Sunday, December 26, 2010

Shelter in Place

Shelter In Place (SIP) is an immediate response to a critical incident to reduce public exposure. The order to "Shelter-In-Place" may come at any time from local emergency services. Proper pre-planning and practice is the only way to ensure your workplace, institution, or home is prepared in the event Shelter-In-Place is required.

Shelter in place is an alternative to evacuation when:

* There is not enough time to safely evacuate the public at risk
* Residents are waiting for evacuation assistance
* There is a chemical release of limited duration (e.g. a release of sour gas due to a pipeline rupture)
* The public would be at higher risk if evacuated

If you are advised to shelter in place, listen to the radio and/or watch the television for instructions from emergency officials.

In a building with a Shelter-in-Place team, follow the instructions of the team members.

Are you respond?

Wednesday, November 24, 2010

The Importance of Mass Casualty Incident Preparedness

By definition, an MCI is one where there are more casualties than responders. It can be the results of a traffic accident, an act of nature or a man-made catastrophe. No matter how it is caused, it is an unplanned event that requires an immediate and accurate response.

A first responder can be anyone from a by-stander to a trained professional who is able to immediately plug into the MCI cycle and take action.

Knowing and understanding the MCI cycle and what the expectations are at each component helps keep continuity in the response actions, especially as more help arrives and takes up their roles in the incident.

Being prepared in the event of a MCI is your first step in mitigating the human suffering and event process. Rescue Training Institute offers a comprehensive MCI Awareness course that is designed to develop a first responder's skills in each of the components of the MCI so that they and those who follow can plug into the cycle and expedite the scene.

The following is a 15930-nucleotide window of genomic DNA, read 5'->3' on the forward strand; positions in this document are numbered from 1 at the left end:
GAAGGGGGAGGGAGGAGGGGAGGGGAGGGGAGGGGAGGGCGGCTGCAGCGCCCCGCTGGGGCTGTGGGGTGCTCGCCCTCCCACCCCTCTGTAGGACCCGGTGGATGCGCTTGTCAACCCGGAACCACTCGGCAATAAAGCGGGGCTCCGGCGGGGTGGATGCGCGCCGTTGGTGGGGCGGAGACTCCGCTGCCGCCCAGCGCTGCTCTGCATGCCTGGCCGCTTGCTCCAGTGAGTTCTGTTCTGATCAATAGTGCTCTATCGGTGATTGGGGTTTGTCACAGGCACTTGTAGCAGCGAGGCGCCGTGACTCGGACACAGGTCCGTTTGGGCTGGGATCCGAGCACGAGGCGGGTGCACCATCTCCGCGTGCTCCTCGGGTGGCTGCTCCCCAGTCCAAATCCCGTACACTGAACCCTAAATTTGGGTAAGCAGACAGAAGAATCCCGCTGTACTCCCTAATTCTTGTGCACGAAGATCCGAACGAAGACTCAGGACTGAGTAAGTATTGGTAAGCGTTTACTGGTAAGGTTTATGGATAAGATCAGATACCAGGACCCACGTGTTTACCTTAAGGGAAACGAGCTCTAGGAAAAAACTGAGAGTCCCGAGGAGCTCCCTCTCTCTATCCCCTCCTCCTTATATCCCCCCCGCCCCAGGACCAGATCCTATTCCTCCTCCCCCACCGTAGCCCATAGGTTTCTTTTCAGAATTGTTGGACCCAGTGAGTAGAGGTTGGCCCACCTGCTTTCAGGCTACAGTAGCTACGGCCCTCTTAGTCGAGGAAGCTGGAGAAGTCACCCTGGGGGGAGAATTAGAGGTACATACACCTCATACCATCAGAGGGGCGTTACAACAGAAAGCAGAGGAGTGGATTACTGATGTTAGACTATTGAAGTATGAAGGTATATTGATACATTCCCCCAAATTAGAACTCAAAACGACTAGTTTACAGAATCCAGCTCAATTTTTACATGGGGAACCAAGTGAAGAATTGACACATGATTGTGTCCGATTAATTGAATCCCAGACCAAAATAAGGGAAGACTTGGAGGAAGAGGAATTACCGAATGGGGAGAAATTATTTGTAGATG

Remember, the Pine Lake Tornado was an unplanned event, the summer floods in southern Alberta were an unplanned event, the next MCI will be an unplanned event too. It's not about the event, its the response that counts.

Are you prepared... to respond?

Wednesday, November 3, 2010

Wednesday, November 3, 2010

Emergency manager calls for adding Facebook and Twitter to NIMS practices

Last March, Rhode Island experienced record flooding that at one point closed nearly 100 roads and 20 bridges. The state Department of Transportation used its RIDOT website, as well as social media like Facebook and Twitter, to keep the public advised of new closures.

"On a typical day, the RIDOT site sees about 2,100 hits," said RIDOT spokesperson Dana Nolfe. "At the height of the flooding, we saw 84,000 hits." Twitter followers jumped from double digits to 1,150.

In Texas, the use of Facebook and Twitter by the Plano Department of Emergency Management allows that city to push information to local communities instantly.

"Rather than posting information to a website and hoping citizens look at it, we can engage them online where they are," said Hal Grieb, senior emergency management specialist.